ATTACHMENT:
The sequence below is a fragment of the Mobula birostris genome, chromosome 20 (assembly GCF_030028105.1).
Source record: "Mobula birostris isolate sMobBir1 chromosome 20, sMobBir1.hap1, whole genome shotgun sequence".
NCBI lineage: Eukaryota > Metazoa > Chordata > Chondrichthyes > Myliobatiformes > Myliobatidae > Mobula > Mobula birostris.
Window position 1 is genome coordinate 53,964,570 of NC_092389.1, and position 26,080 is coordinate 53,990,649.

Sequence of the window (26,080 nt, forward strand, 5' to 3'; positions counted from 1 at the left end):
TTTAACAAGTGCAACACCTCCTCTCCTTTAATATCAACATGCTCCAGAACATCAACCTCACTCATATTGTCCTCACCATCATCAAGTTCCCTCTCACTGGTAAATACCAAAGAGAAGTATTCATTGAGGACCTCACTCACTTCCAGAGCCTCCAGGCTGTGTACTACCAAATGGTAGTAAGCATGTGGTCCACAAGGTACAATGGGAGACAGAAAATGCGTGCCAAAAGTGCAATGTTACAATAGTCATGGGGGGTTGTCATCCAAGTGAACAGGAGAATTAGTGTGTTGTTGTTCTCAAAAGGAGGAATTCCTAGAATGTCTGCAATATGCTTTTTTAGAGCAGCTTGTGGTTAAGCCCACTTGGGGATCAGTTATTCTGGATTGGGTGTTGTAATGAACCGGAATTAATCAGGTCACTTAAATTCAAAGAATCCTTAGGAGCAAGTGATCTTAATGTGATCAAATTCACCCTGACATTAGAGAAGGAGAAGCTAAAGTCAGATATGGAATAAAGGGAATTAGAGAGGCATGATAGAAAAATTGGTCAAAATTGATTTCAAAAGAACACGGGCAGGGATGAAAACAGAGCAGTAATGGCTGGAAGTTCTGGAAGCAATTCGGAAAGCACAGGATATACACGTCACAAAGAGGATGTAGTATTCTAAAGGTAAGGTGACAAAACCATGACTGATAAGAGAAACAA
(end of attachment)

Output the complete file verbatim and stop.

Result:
The sequence below is a fragment of the Mobula birostris genome, chromosome 20 (assembly GCF_030028105.1).
Source record: "Mobula birostris isolate sMobBir1 chromosome 20, sMobBir1.hap1, whole genome shotgun sequence".
NCBI lineage: Eukaryota > Metazoa > Chordata > Chondrichthyes > Myliobatiformes > Myliobatidae > Mobula > Mobula birostris.
Window position 1 is genome coordinate 53,964,570 of NC_092389.1, and position 26,080 is coordinate 53,990,649.

Sequence of the window (26,080 nt, forward strand, 5' to 3'; positions counted from 1 at the left end):
TTTAACAAGTGCAACACCTCCTCTCCTTTAATATCAACATGCTCCAGAACATCAACCTCACTCATATTGTCCTCACCATCATCAAGTTCCCTCTCACTGGTAAATACCAAAGAGAAGTATTCATTGAGGACCTCACTCACTTCCAGAGCCTCCAGGCTGTGTACTACCAAATGGTAGTAAGCATGTGGTCCACAAGGTACAATGGGAGACAGAAAATGCGTGCCAAAAGTGCAATGTTACAATAGTCATGGGGGGTTGTCATCCAAGTGAACAGGAGAATTAGTGTGTTGTTGTTCTCAAAAGGAGGAATTCCTAGAATGTCTGCAATATGCTTTTTTAGAGCAGCTTGTGGTTAAGCCCACTTGGGGATCAGTTATTCTGGATTGGGTGTTGTAATGAACCGGAATTAATCAGGTCACTTAAATTCAAAGAATCCTTAGGAGCAAGTGATCTTAATGTGATCAAATTCACCCTGACATTAGAGAAGGAGAAGCTAAAGTCAGATATGGAATAAAGGGAATTAGAGAGGCATGATAGAAAAATTGGTCAAAATTGATTTCAAAAGAACACGGGCAGGGATGAAAACAGAGCAGTAATGGCTGGAAGTTCTGGAAGCAATTCGGAAAGCACAGGATATACACGTCACAAAGAGGATGTAGTATTCTAAAGGTAAGGTGACAAAACCATGACTGATAAGAGAAACAA